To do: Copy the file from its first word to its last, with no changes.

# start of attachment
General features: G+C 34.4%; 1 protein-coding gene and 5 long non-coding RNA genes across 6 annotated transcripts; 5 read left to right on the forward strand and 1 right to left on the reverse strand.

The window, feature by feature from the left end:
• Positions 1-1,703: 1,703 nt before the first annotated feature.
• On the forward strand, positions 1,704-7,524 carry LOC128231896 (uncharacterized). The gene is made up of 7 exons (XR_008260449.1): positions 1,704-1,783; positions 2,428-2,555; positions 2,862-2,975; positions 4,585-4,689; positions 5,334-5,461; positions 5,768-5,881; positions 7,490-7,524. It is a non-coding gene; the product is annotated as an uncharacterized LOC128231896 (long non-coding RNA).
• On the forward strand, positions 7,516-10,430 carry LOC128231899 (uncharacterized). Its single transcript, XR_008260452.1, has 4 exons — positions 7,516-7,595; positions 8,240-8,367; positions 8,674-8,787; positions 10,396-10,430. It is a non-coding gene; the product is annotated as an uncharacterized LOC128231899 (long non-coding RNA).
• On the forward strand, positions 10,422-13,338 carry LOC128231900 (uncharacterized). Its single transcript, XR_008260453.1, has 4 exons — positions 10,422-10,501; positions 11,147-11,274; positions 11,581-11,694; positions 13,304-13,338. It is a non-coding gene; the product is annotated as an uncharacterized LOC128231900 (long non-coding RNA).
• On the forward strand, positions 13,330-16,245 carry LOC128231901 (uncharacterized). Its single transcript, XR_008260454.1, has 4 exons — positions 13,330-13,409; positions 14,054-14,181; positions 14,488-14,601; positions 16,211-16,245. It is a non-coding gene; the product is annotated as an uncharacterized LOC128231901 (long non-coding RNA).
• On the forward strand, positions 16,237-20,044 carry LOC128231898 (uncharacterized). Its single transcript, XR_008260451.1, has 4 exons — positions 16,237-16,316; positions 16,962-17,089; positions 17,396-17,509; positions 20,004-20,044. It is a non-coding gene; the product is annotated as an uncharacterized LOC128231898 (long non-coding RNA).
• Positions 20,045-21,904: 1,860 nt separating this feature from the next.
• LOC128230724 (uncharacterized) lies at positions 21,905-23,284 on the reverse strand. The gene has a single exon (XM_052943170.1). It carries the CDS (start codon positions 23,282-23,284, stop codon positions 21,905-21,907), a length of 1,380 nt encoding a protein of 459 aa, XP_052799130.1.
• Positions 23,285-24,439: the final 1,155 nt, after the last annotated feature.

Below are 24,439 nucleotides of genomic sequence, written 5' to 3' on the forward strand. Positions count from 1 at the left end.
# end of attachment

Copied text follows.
General features: G+C 34.4%; 1 protein-coding gene and 5 long non-coding RNA genes across 6 annotated transcripts; 5 read left to right on the forward strand and 1 right to left on the reverse strand.

The window, feature by feature from the left end:
• Positions 1-1,703: 1,703 nt before the first annotated feature.
• On the forward strand, positions 1,704-7,524 carry LOC128231896 (uncharacterized). The gene is made up of 7 exons (XR_008260449.1): positions 1,704-1,783; positions 2,428-2,555; positions 2,862-2,975; positions 4,585-4,689; positions 5,334-5,461; positions 5,768-5,881; positions 7,490-7,524. It is a non-coding gene; the product is annotated as an uncharacterized LOC128231896 (long non-coding RNA).
• On the forward strand, positions 7,516-10,430 carry LOC128231899 (uncharacterized). Its single transcript, XR_008260452.1, has 4 exons — positions 7,516-7,595; positions 8,240-8,367; positions 8,674-8,787; positions 10,396-10,430. It is a non-coding gene; the product is annotated as an uncharacterized LOC128231899 (long non-coding RNA).
• On the forward strand, positions 10,422-13,338 carry LOC128231900 (uncharacterized). Its single transcript, XR_008260453.1, has 4 exons — positions 10,422-10,501; positions 11,147-11,274; positions 11,581-11,694; positions 13,304-13,338. It is a non-coding gene; the product is annotated as an uncharacterized LOC128231900 (long non-coding RNA).
• On the forward strand, positions 13,330-16,245 carry LOC128231901 (uncharacterized). Its single transcript, XR_008260454.1, has 4 exons — positions 13,330-13,409; positions 14,054-14,181; positions 14,488-14,601; positions 16,211-16,245. It is a non-coding gene; the product is annotated as an uncharacterized LOC128231901 (long non-coding RNA).
• On the forward strand, positions 16,237-20,044 carry LOC128231898 (uncharacterized). Its single transcript, XR_008260451.1, has 4 exons — positions 16,237-16,316; positions 16,962-17,089; positions 17,396-17,509; positions 20,004-20,044. It is a non-coding gene; the product is annotated as an uncharacterized LOC128231898 (long non-coding RNA).
• Positions 20,045-21,904: 1,860 nt separating this feature from the next.
• LOC128230724 (uncharacterized) lies at positions 21,905-23,284 on the reverse strand. The gene has a single exon (XM_052943170.1). It carries the CDS (start codon positions 23,282-23,284, stop codon positions 21,905-21,907), a length of 1,380 nt encoding a protein of 459 aa, XP_052799130.1.
• Positions 23,285-24,439: the final 1,155 nt, after the last annotated feature.

Below are 24,439 nucleotides of genomic sequence, written 5' to 3' on the forward strand. Positions count from 1 at the left end.